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Excerpts From Michener’s ‘Hawaii’

October 16, 1997

Excerpts from the novel ``Hawaii,″ one of James Michener’s best-known works.

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``For us there is only one name,″ the old man insisted in a burst of rhetoric. ``Havaiki of the manifold riches, Havaiki of the brave canoes, Havaiki of strong gods, and courageous men and beautiful women, Havaiki of the dreams that led across the endless oceans, Havaiki that has lived in our hearts for forty and fifty and sixty generations. This is the island of Havaiki!″

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And his prayer must have had power, for the trembling stopped, and the horrified voyagers huddled together to decipher this mighty omen.

They did not succeed, for a much greater was about to envelop them. From the mountain that reached high above their heads volumes of fire began to erupt, and rocks were thrown far into the air. Scattered ash fell back onto the earth and settled on the king’s head and on the newly planted banana shoots. All day the fires continued, and into the night, so that the undersides of the clouds that hung over the islands shone red, as if even they were ablaze.

It was a night of terror, fearful in its strangeness and paralyzing in its power.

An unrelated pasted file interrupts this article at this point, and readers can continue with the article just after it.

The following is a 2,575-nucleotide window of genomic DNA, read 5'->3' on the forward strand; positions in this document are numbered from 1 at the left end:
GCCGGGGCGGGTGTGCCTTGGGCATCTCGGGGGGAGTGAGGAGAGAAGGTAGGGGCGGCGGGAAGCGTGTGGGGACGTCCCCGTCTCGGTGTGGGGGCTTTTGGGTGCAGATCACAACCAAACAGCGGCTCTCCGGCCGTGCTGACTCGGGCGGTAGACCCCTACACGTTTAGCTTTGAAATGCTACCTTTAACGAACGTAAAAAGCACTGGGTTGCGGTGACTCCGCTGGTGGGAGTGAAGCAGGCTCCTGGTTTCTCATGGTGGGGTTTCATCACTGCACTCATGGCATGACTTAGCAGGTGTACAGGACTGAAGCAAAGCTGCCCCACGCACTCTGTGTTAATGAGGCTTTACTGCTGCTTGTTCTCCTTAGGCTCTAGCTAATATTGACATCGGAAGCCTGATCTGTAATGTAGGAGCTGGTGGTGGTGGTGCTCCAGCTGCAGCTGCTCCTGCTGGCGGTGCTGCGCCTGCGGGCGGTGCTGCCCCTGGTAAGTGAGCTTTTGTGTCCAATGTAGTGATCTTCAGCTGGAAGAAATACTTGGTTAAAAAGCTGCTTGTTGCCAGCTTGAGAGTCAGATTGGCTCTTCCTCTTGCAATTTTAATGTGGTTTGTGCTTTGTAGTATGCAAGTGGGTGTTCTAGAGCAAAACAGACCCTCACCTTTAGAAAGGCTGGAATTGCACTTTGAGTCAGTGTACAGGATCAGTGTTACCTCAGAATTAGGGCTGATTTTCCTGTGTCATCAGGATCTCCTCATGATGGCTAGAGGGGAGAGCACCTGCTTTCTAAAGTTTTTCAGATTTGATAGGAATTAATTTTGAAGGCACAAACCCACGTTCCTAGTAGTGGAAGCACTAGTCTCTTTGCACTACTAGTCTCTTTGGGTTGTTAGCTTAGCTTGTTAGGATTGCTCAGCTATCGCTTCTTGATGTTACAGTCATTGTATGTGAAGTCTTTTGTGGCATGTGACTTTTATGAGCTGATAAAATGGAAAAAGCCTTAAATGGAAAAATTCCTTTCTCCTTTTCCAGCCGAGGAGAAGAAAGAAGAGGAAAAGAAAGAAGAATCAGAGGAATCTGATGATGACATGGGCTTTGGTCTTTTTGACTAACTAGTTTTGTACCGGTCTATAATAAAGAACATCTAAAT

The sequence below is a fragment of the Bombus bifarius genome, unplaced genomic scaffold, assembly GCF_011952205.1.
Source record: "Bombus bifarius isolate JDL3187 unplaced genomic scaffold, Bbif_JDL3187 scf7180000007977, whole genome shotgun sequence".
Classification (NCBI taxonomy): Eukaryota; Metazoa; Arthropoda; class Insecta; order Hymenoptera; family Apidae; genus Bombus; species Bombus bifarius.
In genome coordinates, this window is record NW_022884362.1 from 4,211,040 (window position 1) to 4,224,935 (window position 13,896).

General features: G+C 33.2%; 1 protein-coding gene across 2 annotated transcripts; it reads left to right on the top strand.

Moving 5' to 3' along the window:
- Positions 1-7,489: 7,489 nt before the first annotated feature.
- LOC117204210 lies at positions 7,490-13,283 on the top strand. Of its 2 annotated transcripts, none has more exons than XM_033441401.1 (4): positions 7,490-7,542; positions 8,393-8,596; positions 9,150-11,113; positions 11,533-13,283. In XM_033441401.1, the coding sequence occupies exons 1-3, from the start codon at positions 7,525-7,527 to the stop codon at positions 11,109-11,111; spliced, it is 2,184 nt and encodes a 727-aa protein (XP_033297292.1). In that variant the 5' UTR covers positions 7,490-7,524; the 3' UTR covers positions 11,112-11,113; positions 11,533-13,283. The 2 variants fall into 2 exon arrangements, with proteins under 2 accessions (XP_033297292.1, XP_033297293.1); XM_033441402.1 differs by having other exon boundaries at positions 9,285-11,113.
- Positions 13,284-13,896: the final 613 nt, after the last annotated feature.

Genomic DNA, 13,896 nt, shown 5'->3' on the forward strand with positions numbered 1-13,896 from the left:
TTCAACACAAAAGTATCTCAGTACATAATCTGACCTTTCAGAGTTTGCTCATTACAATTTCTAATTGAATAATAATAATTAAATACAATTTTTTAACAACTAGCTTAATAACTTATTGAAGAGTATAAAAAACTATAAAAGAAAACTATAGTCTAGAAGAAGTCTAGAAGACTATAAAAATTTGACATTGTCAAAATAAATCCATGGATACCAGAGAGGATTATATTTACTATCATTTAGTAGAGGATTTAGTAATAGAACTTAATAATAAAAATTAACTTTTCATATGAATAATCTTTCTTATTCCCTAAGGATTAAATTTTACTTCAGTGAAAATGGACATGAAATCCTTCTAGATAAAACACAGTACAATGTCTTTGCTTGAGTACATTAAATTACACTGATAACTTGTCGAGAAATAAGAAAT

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In one sense Abner did profit: he got each of his parishioners properly dressed for the opening of church, and on the Sunday when the sprawling edifice was consecrated, curious processions from miles around marched through the dust in their unaccustomed finery from Captain Janders’ store. ... Had Abner studied the climate for even a moment, he would have built his grass walls only a few feet high, leaving open space between them and the roof so that air could circulate, but churches in New England were built foursquare, and so they were in Hawaii, with no air stirring and the congregation sweltering in the natural heat, plus the radiation of three thousand closely packed bodies.

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